There is this kind of overt racist characterization, but subtler examples, too. All of it is a kind of "historical propaganda," King says: one that leads to a reductive view of Indigenous people — then, and now. 

"There is a brand of entertainment that can be crippling. And a brand...that can be enlightening," King told IDEAS host Nahlah Ayed recently.

"And sometimes we don't know the difference between the two."

Lecture 4: 'A Million Porcupines Crying in the Dark'

Please note: this lecture mentions and discusses depression, abuse, and suicide. You can find local sources of help through The Canadian Association of Suicide Prevention website.

In his fourth lecture in The Truth About Stories: A Native Narrative, Thomas King looked at the centuries of harmful stories told about Indigenous people by outsiders: from 17th century Dutch colonists to 21st century white journalists. 

Now, he turns to the stories that Native people tell about themselves, both orally, and in print.

Speaking in 2003, before even the latest wave of books by Indigenous authors, Thomas King details innumerable examples of such writing across North America.

Robert Alexie's novel Porcupines and China Dolls explores the lives of students forced into residential schools. (Theytus Books)

Having been consigned to a white version of history, Native writers instead "began to use the Native present as a way to resurrect a Native past, and to imagine a Native future," explains King.

At times, that reckoning with the past can be searing. Thomas King speculates about the traumas that may have haunted a friend and fellow author, Louis Owens, who took his own life.

But King also considers how writing for Native readers can offer liberating possibilities around the past. 

Such is the case with Robert Alexie's 2002 novel, Porcupines and China Dolls, about residential school students.

The novel uses "repetition, hyperbole, and orality as storytelling strategies," and despite the horrors of its subject, creates "a humour song of sorts."

Stories like these, as with the personal anecdotes that he tells throughout this lecture, are "saving stories," the ones that help keep Thomas King — and perhaps others — alive.

Lecture 5: "What Is It About Us That You Don't Like?"

For his fifth Massey Lecture, writer Thomas King turns to what he considers a major threat to the existence of Indigenous people.

As he wryly comments in the final talk in The Truth About Stories: A Native Narrative: "No need to send in the cavalry with guns blazing. Legislation will do just as nicely."

He analyzes how the Canadian and American governments have legislated Indigenous people to give up what is theirs, from treaty land and its resources, to Indigenous identity itself.

In his talk, King makes a parallel through his version of a traditional Coyote story, in which the sly animal wheedles an entire coat's worth of feathers from some ducks.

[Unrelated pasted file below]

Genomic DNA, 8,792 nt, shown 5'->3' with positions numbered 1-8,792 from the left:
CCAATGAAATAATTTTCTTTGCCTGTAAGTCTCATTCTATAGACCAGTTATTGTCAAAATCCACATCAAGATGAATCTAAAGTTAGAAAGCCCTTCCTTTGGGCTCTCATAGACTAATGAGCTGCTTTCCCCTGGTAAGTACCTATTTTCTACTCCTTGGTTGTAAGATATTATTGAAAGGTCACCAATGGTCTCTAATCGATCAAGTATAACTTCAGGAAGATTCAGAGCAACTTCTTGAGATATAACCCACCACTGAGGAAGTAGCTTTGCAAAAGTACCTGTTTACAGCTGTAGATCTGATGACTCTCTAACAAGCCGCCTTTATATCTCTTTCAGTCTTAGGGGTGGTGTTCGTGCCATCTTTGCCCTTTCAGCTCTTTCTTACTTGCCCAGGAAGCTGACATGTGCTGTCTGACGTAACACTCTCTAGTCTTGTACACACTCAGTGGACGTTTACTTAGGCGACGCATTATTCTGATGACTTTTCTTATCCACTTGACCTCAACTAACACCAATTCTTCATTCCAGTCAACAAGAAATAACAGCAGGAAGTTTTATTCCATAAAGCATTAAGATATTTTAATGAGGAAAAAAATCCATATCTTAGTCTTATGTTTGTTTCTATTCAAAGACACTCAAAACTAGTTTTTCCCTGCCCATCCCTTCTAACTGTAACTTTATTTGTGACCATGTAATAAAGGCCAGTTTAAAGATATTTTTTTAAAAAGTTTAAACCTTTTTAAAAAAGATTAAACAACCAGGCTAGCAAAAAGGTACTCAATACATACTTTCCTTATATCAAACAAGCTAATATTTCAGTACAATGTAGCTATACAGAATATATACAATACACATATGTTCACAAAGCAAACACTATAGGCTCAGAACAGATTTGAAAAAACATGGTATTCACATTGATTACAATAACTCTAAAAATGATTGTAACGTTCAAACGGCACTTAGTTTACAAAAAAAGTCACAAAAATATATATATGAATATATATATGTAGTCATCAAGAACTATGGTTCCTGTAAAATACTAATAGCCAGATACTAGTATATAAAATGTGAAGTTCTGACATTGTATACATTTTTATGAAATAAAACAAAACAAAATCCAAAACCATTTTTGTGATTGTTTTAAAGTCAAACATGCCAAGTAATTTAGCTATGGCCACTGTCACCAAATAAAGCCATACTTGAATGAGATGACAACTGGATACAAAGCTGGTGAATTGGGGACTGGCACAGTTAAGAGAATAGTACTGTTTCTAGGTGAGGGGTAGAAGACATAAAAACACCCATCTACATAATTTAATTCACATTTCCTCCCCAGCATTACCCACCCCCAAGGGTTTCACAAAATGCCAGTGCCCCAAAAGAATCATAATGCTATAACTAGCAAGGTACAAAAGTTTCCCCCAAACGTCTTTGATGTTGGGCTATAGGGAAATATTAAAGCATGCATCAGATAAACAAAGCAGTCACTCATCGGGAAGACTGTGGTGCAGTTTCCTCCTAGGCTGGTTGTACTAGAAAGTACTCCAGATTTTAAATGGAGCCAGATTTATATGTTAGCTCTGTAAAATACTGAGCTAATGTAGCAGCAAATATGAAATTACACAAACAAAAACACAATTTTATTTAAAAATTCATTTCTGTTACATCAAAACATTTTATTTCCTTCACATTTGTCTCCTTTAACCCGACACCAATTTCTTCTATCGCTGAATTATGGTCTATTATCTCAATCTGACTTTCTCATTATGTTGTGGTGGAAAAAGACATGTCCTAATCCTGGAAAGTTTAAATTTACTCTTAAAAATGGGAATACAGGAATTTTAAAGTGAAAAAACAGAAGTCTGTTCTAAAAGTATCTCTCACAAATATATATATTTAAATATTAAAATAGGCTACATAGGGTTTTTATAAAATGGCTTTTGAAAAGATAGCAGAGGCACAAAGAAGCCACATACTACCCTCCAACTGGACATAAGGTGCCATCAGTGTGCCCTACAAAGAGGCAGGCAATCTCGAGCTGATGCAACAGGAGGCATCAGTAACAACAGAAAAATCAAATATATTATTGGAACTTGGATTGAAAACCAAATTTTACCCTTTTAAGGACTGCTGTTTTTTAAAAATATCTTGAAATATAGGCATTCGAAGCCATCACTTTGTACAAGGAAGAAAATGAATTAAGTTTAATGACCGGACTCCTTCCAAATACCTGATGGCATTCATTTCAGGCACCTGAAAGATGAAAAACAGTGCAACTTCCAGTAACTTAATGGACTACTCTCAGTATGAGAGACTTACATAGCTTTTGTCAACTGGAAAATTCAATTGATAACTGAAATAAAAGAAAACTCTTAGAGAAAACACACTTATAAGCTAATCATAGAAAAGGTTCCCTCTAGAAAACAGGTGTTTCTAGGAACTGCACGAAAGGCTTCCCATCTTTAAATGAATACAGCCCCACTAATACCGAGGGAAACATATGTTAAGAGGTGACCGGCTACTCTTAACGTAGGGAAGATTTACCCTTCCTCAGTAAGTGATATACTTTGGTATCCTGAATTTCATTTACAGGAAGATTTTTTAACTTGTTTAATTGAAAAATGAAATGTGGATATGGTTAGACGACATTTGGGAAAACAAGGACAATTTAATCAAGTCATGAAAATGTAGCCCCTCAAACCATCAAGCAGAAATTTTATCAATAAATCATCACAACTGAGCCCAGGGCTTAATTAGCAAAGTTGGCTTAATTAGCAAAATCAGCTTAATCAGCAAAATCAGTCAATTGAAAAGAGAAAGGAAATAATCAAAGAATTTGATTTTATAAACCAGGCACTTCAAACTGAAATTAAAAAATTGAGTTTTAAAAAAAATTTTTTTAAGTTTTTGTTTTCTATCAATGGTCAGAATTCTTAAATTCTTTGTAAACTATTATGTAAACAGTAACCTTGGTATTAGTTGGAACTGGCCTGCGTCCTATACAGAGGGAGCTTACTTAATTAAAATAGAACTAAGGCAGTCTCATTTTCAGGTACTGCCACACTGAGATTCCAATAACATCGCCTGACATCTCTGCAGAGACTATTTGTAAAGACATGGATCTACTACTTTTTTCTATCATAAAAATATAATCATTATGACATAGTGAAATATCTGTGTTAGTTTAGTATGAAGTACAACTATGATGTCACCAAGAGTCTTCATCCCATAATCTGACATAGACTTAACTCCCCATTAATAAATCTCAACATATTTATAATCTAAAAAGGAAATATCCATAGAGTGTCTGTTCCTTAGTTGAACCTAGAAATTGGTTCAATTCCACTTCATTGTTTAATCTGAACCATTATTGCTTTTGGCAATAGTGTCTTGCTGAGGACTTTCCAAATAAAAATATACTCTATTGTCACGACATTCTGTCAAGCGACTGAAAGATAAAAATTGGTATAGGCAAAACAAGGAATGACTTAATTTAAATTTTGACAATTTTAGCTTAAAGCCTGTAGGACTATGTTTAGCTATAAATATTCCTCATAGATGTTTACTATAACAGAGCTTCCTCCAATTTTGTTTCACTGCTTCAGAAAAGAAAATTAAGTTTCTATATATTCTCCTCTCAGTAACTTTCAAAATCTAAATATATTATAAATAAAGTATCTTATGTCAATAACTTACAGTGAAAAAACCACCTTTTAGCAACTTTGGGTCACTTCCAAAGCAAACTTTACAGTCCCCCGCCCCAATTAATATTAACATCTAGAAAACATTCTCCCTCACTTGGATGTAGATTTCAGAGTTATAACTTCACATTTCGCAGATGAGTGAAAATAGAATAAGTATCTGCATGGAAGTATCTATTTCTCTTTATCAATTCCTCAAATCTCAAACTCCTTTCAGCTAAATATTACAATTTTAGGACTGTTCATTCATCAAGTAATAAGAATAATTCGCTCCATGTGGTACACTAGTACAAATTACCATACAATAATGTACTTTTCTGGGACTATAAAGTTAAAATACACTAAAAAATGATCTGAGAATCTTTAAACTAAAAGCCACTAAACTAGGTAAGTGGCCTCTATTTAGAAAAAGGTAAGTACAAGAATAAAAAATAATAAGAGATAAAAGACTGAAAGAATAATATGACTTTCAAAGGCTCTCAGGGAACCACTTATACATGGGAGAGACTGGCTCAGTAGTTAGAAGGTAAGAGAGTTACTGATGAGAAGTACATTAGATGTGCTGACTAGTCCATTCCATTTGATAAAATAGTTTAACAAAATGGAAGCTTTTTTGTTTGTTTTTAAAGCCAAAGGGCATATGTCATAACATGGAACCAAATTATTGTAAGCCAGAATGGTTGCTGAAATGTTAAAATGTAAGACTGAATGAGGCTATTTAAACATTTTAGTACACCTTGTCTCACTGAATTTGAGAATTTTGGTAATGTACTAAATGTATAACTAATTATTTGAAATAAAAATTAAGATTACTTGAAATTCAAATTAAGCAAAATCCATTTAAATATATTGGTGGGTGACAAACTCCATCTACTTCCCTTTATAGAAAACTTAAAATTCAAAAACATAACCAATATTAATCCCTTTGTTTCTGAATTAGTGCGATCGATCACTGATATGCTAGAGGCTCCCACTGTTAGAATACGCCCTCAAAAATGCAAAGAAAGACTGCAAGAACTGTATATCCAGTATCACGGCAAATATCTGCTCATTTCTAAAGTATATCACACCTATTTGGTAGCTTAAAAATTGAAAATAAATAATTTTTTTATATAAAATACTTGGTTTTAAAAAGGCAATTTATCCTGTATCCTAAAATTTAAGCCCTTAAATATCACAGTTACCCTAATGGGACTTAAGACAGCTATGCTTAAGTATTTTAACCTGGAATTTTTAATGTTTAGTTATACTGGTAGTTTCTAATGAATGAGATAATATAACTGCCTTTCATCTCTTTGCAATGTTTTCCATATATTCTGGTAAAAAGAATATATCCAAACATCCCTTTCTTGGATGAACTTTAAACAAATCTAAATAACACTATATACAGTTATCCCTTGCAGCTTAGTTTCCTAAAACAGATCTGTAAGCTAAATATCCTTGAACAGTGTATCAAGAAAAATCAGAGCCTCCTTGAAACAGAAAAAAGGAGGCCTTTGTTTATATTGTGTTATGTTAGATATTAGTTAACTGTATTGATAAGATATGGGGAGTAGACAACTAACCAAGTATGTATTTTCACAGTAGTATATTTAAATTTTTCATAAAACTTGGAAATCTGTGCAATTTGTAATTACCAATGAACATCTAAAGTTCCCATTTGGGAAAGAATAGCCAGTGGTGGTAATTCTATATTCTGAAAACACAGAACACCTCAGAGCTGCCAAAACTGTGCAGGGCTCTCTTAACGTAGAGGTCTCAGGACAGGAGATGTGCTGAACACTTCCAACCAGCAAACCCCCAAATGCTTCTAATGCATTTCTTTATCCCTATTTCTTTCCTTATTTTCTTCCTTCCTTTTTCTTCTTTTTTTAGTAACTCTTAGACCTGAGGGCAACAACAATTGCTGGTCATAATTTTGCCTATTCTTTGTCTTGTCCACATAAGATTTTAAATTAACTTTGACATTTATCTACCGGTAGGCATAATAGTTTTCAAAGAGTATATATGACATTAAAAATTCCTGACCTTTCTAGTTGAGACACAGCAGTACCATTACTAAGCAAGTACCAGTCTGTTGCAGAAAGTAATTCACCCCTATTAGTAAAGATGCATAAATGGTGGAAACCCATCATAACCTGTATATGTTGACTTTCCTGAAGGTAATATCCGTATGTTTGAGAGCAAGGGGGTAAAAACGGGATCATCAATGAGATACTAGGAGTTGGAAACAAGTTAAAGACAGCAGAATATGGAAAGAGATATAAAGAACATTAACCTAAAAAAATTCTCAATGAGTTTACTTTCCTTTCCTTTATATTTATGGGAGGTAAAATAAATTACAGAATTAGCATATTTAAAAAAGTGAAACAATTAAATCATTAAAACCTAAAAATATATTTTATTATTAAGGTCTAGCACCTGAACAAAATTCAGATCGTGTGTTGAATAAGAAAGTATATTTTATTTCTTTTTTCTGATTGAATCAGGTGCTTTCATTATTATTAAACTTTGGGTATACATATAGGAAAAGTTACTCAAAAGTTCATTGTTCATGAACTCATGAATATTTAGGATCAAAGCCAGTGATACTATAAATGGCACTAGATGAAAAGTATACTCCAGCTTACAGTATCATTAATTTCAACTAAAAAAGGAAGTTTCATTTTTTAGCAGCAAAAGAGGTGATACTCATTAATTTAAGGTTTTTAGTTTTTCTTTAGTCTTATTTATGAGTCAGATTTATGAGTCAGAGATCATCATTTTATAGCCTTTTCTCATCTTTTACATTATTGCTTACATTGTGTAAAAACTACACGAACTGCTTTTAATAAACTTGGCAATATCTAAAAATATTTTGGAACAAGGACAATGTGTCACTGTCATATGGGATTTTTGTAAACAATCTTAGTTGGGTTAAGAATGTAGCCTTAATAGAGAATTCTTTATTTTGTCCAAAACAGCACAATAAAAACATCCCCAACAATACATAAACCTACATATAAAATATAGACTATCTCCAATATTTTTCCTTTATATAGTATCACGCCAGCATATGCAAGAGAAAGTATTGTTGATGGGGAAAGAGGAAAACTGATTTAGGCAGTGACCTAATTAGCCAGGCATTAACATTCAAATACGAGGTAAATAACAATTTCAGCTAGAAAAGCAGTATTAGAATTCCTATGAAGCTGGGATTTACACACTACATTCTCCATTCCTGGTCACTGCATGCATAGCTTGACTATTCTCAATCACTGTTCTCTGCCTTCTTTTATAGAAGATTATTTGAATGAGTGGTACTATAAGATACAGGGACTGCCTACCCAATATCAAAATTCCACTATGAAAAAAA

Speaking in 2003, Thomas King criticizes the U.S. Indian Arts and Crafts Act, and Canada's Bill C-31, for their governmental paternalism in deciding who actually qualifies for Native status.

The approach, he says, is "Whom will we allow to be an Indian?" The result, he says, is fewer and fewer Indians. 

There have been some amendments to Bill C-31 in the almost two decades since these talks were given. 

As well, Indigenous people have spoken their truth to Canada, through protests, actions, and official reports such as the Truth and Reconciliation Commission.

Residential school survivor Lorna Standingready is comforted by a fellow survivor in the audience during the closing ceremony of the Indian Residential Schools Truth and Reconciliation Commission, in Ottawa on June 3, 2015. (Sean Kilpatrick/Canadian Press)

More Indigenous writers and activists are also speaking out and telling their stories. Yet politicians still, according to King, avoid meaningful action.

Indigenous stories may, at times, foster understanding with the wider Canadian public. 

"Stories have helped in that area. I just don't know how much further they go, and how permanent those kinds of effects are," King recently told IDEAS host Nahlah Ayed.

At 77-years-old, and having witnessed the lack of change, the Guelph, Ontario-based author sometimes despairs about his work.

"I've gotten to a point where I've asked the last couple of years...Should I keep writing?...I get discouraged."

Yet he continues to tell stories and write books:  both for his grandchildren, and because it is what Thomas King does.

  "If I stop doing that, I stop doing."

The book version of Thomas King's Massey Lectures, The Truth About Stories: A Native Narrative, is available. It is published by House of Anansi.

Thomas King's most recent books are the novel Obsidian, and a poetry collection called 77 Fragments of a Familiar Ruin. He also has a new novel forthcoming in August 2020.

* This episode was produced by Lisa Godfrey.